Some children lack the necessary protection and basic rights, and this draft will protect them and give them the rights they lack.
“The COVID-19 pandemic had a direct impact on children, as we noticed an increase in the percentage of violence, in its various forms, against children, in addition to an increase in the percentage of child labor and beggary,” she added.

She said that “we must guarantee children a healthy and safe environment, and the provisions of this draft are in line with these basic requirements.”

“This law respects values and customs in all its articles and did not mention any deviation from religious teaching,” she said. “Since the ratification of the Convention on the Children Rights agreements many years ago, we did not notice any negative impact on the national fabric”.

She stressed the importance of “getting legal information from reliable sources, especially amid the spread of false information that is not even mentioned in the draft.”

Mohammad Al-Miqdadi, secretary-general of the National Council for Family Affairs, told Jordan News that the draft “clarifies who are the parties obligated to provide rights to children, and what the rights are.”

He explained that the draft also invests in children and creates a beautiful, safe and healthy environment, “with provisions that never conflict with other legislation and laws.”

“The provisions of the draft criminalized neglecting, abusing, or exploiting children, and this is something we all agree on. In addition, it stands with providing all children with health care and obligating parents to give their children the right of education and proper nutrition”, he added.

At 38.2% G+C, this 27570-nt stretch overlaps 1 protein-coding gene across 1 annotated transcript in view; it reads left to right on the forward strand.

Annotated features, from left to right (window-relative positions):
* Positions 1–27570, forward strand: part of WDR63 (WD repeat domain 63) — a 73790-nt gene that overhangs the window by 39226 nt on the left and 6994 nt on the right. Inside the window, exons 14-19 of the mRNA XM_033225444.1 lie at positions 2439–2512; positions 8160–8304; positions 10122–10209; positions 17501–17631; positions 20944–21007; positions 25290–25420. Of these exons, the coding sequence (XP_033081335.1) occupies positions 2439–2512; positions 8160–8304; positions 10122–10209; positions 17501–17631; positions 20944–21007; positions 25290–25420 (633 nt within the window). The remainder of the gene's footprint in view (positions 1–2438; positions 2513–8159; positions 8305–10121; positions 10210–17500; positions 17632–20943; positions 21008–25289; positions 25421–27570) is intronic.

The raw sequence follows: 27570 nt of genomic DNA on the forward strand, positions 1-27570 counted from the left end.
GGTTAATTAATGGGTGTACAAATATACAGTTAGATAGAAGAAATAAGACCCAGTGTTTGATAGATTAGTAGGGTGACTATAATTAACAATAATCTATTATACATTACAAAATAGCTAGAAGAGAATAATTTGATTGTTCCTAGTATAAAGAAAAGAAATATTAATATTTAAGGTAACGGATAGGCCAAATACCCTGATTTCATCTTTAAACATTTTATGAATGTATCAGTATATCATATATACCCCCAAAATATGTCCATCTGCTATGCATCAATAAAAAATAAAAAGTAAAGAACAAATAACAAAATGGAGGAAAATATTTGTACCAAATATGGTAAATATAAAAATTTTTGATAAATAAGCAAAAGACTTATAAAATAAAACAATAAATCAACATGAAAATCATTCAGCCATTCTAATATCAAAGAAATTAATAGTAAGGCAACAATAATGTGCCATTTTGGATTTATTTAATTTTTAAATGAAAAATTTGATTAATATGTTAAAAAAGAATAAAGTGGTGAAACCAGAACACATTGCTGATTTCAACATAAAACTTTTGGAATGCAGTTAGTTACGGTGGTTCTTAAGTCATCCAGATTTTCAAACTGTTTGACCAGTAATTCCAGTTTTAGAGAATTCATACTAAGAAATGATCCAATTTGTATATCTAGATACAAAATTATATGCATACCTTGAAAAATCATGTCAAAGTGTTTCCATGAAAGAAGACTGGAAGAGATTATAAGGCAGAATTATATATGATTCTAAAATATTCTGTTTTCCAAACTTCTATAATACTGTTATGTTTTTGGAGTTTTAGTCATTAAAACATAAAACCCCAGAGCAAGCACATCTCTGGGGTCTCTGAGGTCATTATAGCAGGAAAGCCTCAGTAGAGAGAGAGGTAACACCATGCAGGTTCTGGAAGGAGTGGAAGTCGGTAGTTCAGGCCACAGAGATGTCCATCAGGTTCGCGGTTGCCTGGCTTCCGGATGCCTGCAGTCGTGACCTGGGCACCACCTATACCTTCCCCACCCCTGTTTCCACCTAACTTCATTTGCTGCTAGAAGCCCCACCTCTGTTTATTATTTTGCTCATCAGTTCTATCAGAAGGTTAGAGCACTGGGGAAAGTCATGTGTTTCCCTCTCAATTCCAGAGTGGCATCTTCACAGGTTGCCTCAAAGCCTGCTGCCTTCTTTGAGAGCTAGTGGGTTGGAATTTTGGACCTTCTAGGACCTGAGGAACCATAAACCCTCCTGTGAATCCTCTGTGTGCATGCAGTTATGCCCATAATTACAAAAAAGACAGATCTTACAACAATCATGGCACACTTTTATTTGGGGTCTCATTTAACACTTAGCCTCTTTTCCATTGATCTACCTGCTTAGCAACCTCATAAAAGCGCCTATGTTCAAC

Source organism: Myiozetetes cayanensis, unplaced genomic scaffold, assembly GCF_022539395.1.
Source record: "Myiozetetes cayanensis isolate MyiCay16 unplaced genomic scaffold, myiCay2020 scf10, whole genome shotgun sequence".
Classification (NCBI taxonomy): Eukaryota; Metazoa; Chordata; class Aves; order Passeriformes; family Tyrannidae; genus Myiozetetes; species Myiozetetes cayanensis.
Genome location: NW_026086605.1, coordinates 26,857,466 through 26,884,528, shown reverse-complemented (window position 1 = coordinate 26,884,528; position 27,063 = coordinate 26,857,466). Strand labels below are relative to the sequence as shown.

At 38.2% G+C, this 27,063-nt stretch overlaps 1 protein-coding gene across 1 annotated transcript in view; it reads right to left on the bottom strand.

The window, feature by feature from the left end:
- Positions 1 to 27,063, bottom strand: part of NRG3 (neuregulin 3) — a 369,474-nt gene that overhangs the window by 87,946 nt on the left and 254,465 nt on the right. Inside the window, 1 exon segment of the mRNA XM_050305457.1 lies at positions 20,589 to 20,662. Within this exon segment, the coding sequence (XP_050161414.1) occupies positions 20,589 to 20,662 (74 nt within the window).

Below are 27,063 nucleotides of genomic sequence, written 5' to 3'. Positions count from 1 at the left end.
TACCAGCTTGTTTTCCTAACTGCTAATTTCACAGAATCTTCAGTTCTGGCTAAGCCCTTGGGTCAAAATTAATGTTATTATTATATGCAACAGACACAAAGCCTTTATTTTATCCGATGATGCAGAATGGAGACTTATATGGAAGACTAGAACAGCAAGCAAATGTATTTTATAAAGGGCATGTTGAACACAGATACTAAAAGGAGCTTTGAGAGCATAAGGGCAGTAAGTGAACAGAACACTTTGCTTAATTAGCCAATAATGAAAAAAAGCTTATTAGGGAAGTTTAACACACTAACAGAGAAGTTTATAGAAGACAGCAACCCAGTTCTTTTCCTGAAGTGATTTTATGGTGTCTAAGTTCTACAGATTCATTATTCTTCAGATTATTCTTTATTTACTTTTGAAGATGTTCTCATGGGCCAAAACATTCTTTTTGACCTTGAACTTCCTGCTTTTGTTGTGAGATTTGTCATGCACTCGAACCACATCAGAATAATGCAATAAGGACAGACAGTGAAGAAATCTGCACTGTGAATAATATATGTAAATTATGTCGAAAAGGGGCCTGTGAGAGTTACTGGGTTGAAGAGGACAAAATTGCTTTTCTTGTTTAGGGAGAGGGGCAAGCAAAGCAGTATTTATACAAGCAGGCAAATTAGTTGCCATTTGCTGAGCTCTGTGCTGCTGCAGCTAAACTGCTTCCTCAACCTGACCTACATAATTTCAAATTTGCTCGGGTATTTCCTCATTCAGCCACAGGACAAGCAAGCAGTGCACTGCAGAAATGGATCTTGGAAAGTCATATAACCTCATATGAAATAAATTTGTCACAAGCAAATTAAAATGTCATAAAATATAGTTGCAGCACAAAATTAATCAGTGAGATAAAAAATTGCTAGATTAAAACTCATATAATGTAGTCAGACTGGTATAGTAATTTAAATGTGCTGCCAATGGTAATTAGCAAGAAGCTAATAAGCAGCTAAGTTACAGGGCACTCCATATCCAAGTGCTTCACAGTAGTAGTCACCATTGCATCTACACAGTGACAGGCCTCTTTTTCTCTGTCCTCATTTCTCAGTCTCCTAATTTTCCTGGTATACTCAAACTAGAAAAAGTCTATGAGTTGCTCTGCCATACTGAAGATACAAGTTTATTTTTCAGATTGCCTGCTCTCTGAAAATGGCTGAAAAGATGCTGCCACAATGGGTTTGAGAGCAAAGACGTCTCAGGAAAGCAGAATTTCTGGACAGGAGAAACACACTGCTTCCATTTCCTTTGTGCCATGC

Miqdadi emphasized that people should not be deceived and thus “we should choose the sources from which we receive information”, or parts of the draft that could be misinterpreted.

In all cases, he stressed that “we must focus on the positives of the draft, which I believe will be a victory for all children, regardless of their social level.”

Nahla Al-Momani, a facilitator of the Protection Commission at the National Center for Human Rights, said the draft law “does not go beyond other laws, but rather conforms with them, especially with its criminalization of violence and neglect of children, which is also punishable by the Penal Code.”

She said that “protecting children is our duty, and investing in childhood is an investment in the whole society”.

“Some children lack the necessary protection and basic rights, and this draft will protect them and give them the rights they lack,” she said. “If there were fundamental problems, the Parliament would not have passed a law years ago after ratifying the Convention on the Rights of Children.”

Kathem Al-Kufairi, head manager at the Family and Child Protection Association, told Jordan News that “this draft should have been enacted a long time ago, especially since its existence is a national need, especially with the development of life.”

He explained that “one of the most important advantages of the draft law is to secure the health of children and oblige the Ministry of Health to train and qualify cadres so that they can deal with children, in addition to criminalizing bullying, especially with the spread of bullying in schools amid the absence of deterrence.”

“I think that the draft law is a qualitative leap, and I have not seen anything in it that contradicts our morals, or legislation,” he said. “It is fully consistent with the general directives to respect the rights of a child, while emphasizing not to negatively affect a child’s identity, or religion.”